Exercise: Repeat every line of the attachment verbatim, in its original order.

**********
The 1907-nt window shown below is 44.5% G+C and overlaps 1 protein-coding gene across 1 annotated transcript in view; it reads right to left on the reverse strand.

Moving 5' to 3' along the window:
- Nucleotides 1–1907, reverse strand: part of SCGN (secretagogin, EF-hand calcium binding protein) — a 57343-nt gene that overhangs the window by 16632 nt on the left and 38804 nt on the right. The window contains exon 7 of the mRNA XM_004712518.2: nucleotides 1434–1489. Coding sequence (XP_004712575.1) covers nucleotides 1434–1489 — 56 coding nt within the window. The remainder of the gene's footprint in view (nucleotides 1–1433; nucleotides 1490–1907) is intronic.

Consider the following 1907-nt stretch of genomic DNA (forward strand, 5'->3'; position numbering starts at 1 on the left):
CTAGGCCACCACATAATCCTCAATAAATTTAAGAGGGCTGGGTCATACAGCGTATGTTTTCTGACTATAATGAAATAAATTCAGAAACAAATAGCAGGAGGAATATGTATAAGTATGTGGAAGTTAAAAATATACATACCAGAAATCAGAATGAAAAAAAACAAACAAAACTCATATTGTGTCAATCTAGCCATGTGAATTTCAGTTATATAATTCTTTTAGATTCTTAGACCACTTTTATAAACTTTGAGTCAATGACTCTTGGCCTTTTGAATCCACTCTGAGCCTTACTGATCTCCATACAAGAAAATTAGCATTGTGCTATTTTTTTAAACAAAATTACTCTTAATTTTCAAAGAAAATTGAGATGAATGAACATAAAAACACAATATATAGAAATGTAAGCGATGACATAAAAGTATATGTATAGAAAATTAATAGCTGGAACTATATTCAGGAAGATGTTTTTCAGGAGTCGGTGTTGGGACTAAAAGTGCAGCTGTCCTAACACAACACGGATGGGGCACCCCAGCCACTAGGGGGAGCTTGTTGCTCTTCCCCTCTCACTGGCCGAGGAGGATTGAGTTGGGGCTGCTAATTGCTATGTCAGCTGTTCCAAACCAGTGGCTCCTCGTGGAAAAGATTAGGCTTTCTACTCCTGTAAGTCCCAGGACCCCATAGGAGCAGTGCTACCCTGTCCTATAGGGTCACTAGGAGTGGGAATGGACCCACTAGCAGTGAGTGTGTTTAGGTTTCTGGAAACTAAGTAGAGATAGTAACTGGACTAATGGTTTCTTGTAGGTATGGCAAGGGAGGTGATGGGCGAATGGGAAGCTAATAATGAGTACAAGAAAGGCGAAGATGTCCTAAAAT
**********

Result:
The 1907-nt window shown below is 44.5% G+C and overlaps 1 protein-coding gene across 1 annotated transcript in view; it reads right to left on the reverse strand.

Moving 5' to 3' along the window:
- Nucleotides 1–1907, reverse strand: part of SCGN (secretagogin, EF-hand calcium binding protein) — a 57343-nt gene that overhangs the window by 16632 nt on the left and 38804 nt on the right. The window contains exon 7 of the mRNA XM_004712518.2: nucleotides 1434–1489. Coding sequence (XP_004712575.1) covers nucleotides 1434–1489 — 56 coding nt within the window. The remainder of the gene's footprint in view (nucleotides 1–1433; nucleotides 1490–1907) is intronic.

Consider the following 1907-nt stretch of genomic DNA (forward strand, 5'->3'; position numbering starts at 1 on the left):
CTAGGCCACCACATAATCCTCAATAAATTTAAGAGGGCTGGGTCATACAGCGTATGTTTTCTGACTATAATGAAATAAATTCAGAAACAAATAGCAGGAGGAATATGTATAAGTATGTGGAAGTTAAAAATATACATACCAGAAATCAGAATGAAAAAAAACAAACAAAACTCATATTGTGTCAATCTAGCCATGTGAATTTCAGTTATATAATTCTTTTAGATTCTTAGACCACTTTTATAAACTTTGAGTCAATGACTCTTGGCCTTTTGAATCCACTCTGAGCCTTACTGATCTCCATACAAGAAAATTAGCATTGTGCTATTTTTTTAAACAAAATTACTCTTAATTTTCAAAGAAAATTGAGATGAATGAACATAAAAACACAATATATAGAAATGTAAGCGATGACATAAAAGTATATGTATAGAAAATTAATAGCTGGAACTATATTCAGGAAGATGTTTTTCAGGAGTCGGTGTTGGGACTAAAAGTGCAGCTGTCCTAACACAACACGGATGGGGCACCCCAGCCACTAGGGGGAGCTTGTTGCTCTTCCCCTCTCACTGGCCGAGGAGGATTGAGTTGGGGCTGCTAATTGCTATGTCAGCTGTTCCAAACCAGTGGCTCCTCGTGGAAAAGATTAGGCTTTCTACTCCTGTAAGTCCCAGGACCCCATAGGAGCAGTGCTACCCTGTCCTATAGGGTCACTAGGAGTGGGAATGGACCCACTAGCAGTGAGTGTGTTTAGGTTTCTGGAAACTAAGTAGAGATAGTAACTGGACTAATGGTTTCTTGTAGGTATGGCAAGGGAGGTGATGGGCGAATGGGAAGCTAATAATGAGTACAAGAAAGGCGAAGATGTCCTAAAAT